Please support the appropriation (4000-0005) of $6.56 million to provide funding for the Safe and Supportive Youth Initiative. The program seeks to reduce youth violence through wrap-around services for those most likely to be victims or perpetrators, and is vital to violence prevention efforts in dozens of communities.

Summer Jobs for At-Risk Youth
Please support the appropriation (7002-0012) of $10.2 million to provide funding for youth summer jobs. This program is critical to providing employment opportunities for at-risk teenagers in our cities and towns, especially with youth unemployment rates climbing.

Community Preservation Act Funding
During fiscal 2015, 156 cities and towns collected the local Community Preservation Act (CPA) surcharge and are eligible for state matching grants in fiscal 2016. The Division of Local Services (DLS) estimates that the balance in the state trust fund will be sufficient to provide a first round match of only 18 percent of the surcharge levied by each city and town.  This would be the lowest state match in the program’s history. We strongly support Section 159, which would provide up to $10 million from any fiscal 2016 year-end surplus to supplement the state match. This is the approach that state leaders have embraced in recent years, and this has leveraged great work at the local level on open space protection, housing and historic preservation.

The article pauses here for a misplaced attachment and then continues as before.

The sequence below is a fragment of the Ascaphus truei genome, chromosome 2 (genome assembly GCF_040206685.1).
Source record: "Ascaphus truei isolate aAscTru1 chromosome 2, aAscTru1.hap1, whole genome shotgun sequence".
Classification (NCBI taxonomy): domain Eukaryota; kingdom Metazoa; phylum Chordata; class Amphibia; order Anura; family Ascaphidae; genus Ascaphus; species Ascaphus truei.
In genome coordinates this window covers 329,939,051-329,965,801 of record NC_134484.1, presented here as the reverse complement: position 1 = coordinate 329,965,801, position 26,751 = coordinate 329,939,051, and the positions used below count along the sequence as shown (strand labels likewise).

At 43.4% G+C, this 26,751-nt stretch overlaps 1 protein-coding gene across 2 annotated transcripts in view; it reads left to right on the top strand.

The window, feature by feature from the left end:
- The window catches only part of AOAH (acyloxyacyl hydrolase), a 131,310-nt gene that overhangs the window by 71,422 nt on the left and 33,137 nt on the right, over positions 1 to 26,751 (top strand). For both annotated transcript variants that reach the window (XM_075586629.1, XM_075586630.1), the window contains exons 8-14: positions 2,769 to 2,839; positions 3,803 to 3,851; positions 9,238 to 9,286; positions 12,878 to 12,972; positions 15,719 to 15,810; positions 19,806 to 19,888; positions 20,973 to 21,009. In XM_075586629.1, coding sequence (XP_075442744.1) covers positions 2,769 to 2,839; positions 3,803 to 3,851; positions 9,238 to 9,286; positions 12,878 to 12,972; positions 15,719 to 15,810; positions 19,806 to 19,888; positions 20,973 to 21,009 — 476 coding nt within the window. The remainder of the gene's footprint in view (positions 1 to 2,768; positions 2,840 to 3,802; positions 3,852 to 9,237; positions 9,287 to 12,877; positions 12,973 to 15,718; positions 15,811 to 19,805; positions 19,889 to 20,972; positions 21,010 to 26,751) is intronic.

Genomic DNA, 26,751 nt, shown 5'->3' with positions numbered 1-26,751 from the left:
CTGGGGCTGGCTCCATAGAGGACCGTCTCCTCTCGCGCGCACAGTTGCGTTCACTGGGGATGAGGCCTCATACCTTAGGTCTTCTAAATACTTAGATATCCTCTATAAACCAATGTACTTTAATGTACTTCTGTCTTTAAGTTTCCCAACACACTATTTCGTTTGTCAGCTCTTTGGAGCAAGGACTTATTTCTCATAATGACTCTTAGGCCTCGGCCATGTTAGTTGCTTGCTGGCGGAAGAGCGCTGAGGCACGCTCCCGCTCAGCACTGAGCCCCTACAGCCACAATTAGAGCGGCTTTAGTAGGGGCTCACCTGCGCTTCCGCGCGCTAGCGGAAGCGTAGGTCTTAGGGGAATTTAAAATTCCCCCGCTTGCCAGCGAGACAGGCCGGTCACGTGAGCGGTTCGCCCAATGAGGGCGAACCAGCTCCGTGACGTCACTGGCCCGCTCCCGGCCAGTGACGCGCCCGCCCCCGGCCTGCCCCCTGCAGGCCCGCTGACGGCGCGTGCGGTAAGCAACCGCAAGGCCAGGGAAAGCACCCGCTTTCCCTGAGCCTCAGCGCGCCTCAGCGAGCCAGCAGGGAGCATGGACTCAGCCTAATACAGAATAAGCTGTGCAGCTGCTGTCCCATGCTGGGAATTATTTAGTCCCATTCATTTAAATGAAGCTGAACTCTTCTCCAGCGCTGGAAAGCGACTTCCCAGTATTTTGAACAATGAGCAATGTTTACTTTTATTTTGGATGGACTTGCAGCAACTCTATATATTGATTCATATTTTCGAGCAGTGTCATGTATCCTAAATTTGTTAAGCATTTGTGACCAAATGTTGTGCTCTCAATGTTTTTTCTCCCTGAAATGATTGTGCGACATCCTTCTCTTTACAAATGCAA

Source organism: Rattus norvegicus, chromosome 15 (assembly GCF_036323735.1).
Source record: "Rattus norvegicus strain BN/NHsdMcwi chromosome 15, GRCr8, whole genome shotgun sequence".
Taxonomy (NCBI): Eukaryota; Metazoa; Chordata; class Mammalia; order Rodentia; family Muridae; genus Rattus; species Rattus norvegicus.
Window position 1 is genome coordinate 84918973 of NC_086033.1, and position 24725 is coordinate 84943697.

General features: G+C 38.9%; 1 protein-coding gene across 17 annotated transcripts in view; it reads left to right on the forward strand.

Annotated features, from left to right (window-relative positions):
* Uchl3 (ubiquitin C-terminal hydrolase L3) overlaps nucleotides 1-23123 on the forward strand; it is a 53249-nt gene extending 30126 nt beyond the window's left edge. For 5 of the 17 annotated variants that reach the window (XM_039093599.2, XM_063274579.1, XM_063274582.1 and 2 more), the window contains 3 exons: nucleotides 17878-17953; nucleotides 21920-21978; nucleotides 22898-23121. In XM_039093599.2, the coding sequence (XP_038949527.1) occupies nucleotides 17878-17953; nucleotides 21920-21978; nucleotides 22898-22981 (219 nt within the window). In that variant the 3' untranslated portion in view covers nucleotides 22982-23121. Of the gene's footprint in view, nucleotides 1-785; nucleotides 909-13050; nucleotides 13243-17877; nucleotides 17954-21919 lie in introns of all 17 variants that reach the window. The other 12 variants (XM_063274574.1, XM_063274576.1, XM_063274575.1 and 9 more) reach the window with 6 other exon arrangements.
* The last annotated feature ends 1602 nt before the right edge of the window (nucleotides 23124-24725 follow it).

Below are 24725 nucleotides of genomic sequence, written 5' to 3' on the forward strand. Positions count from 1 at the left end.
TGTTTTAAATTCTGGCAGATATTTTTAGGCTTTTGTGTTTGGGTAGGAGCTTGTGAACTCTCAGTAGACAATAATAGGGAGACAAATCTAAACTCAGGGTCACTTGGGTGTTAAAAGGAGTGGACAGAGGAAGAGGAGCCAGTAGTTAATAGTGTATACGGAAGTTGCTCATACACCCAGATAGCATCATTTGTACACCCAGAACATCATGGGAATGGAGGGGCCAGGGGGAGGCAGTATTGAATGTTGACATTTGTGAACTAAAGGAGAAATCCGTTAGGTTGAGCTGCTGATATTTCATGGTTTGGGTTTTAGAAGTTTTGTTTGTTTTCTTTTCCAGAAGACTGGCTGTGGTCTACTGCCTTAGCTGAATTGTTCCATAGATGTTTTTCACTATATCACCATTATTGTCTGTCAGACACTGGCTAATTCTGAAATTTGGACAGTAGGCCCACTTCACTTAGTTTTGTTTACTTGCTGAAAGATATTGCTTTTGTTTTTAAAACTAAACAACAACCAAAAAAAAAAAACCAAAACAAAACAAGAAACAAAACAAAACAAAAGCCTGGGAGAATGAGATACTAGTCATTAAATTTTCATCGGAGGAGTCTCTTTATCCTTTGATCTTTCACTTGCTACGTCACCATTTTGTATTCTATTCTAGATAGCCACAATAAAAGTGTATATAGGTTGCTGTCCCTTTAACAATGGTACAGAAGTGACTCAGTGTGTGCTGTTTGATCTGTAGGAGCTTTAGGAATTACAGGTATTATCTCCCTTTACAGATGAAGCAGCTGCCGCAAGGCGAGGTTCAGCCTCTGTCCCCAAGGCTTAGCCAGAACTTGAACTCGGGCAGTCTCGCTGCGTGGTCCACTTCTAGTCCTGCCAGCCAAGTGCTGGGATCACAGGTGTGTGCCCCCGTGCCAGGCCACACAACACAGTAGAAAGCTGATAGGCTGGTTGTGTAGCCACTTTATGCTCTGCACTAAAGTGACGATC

Low-Income Student Count Provision for MSBA Program
Please support Section 160 in H. 4450 that would temporarily require the Massachusetts School Building Assistance (MSBA) program to accommodate the ongoing work to appropriately count low-income students. Without this provision, those communities that would have been disadvantaged in Chapter 70 by DESE’s recent change in the method of counting low-income students would also see a decline in their allowable MSBA reimbursement rate, which would greatly increase the local cost of building or rebuilding their schools. 

This is a critical time for our economy, and for cities, towns and local taxpayers, and we thank you for your efforts to advance a strong state budget plan that invests in our communities, and for your leadership in promoting a powerful state-local partnership. The Massachusetts economy will only reach its full potential for statewide growth and job creation if all 351 cities and towns have the resources to adequately serve the residents and businesses of the Commonwealth. This is why we respectfully ask that you approve the local aid investments detailed above, and support policies to protect municipal authority and resources, which is why we ask you to veto Section 45.  

Please do not hesitate to have your office contact us at any time if you have any questions or need additional information.

Thank you very much for your support, dedication and commitment to the cities and towns of Massachusetts.


Geoffrey C. Beckwith
MMA Executive Director & CEO

cc: The Honorable Karyn Polito, Lieutenant Governor of the Commonwealth
Secretary Kristen Lepore, Executive Office for Administration and Finance
Senior Deputy Commissioner Sean Cronin, Division of Local Services